NATIONAL HARBOR, Maryland—Anti-drone technology has been high on the shopping list of public safety and military organizations at least since a drunken federal employee crashed a drone onto the White House lawn. Two companies on hand at the Navy League Sea Air Space Exposition here this week had two slightly different approaches to the problem. One anti-drone device has already been deployed in the hands of federal law enforcement and the military, and a "street legal" version may be coming soon.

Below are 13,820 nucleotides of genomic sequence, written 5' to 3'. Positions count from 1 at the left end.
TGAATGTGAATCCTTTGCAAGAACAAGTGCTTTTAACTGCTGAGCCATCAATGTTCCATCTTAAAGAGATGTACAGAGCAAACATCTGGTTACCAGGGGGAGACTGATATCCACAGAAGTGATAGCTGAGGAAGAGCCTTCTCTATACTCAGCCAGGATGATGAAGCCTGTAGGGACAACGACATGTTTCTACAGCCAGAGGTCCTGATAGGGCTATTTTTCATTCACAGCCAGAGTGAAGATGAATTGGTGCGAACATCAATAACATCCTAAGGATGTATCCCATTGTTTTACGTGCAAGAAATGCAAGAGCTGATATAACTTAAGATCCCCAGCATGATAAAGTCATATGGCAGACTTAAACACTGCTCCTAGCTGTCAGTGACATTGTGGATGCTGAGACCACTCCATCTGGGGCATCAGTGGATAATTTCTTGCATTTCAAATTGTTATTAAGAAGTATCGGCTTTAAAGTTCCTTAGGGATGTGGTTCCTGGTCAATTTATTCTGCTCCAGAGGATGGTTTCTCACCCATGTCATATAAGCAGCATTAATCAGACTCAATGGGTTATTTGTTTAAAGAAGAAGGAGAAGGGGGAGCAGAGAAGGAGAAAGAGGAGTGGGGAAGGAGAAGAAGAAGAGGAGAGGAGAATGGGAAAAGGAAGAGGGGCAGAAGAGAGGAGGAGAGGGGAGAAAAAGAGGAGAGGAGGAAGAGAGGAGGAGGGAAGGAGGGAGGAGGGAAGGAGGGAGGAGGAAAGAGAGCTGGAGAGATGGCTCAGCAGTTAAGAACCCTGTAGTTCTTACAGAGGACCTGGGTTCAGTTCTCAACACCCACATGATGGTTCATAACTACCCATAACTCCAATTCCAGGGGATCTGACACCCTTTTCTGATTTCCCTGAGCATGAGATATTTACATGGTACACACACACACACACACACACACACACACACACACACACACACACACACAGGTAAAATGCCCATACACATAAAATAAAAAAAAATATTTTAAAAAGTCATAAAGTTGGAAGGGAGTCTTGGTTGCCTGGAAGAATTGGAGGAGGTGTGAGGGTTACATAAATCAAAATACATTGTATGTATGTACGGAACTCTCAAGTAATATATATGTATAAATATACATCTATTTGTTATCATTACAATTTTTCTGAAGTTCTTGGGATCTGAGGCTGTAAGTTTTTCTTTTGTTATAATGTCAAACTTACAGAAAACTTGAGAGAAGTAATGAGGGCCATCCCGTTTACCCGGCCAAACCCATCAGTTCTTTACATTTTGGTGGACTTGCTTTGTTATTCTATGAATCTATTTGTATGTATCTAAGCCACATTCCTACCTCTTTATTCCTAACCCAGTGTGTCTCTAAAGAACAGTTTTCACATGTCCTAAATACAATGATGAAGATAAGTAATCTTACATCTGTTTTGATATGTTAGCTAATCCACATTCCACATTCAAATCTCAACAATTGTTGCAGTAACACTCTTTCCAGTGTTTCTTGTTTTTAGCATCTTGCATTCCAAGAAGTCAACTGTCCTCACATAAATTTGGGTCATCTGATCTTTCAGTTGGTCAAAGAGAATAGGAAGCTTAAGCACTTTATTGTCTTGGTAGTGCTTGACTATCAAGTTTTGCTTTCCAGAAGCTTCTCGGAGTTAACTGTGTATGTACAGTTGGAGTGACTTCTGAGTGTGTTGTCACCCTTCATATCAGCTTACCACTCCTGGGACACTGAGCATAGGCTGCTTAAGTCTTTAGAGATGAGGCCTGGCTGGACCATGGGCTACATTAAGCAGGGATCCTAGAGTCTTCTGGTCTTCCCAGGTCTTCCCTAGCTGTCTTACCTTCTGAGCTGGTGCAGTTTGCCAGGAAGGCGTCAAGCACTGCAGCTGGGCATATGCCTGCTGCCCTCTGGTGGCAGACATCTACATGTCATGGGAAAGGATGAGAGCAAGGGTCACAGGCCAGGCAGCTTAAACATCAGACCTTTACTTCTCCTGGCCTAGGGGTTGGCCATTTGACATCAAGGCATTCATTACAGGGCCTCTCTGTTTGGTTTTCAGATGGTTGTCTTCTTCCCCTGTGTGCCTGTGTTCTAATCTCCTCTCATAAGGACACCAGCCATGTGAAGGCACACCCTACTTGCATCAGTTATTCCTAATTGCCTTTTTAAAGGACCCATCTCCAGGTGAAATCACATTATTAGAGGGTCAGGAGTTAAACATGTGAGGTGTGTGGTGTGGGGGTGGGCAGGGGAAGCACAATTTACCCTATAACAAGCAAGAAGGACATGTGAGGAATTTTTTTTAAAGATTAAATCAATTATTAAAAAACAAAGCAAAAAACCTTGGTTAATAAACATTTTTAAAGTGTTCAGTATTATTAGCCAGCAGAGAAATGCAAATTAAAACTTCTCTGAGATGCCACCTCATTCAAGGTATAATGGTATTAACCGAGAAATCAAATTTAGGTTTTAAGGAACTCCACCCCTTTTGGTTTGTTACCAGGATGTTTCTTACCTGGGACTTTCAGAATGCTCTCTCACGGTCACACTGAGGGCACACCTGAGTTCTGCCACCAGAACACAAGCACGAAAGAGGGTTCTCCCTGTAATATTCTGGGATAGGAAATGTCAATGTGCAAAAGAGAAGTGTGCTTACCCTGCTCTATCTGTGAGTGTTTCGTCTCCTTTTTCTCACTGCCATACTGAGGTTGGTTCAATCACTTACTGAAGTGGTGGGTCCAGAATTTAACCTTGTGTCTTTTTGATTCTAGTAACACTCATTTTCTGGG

The drone "killer" getting the most attention at Sea Air Space was the DroneDefender, a system developed by researchers at the nonprofit research and development organization Battelle. DroneDefender is a two-pronged drone jammer—it can disrupt command-and-control signals from a remote operator or disrupt automatic GPS or GLONASS guidance, depending on which of the devices' two triggers is pulled.
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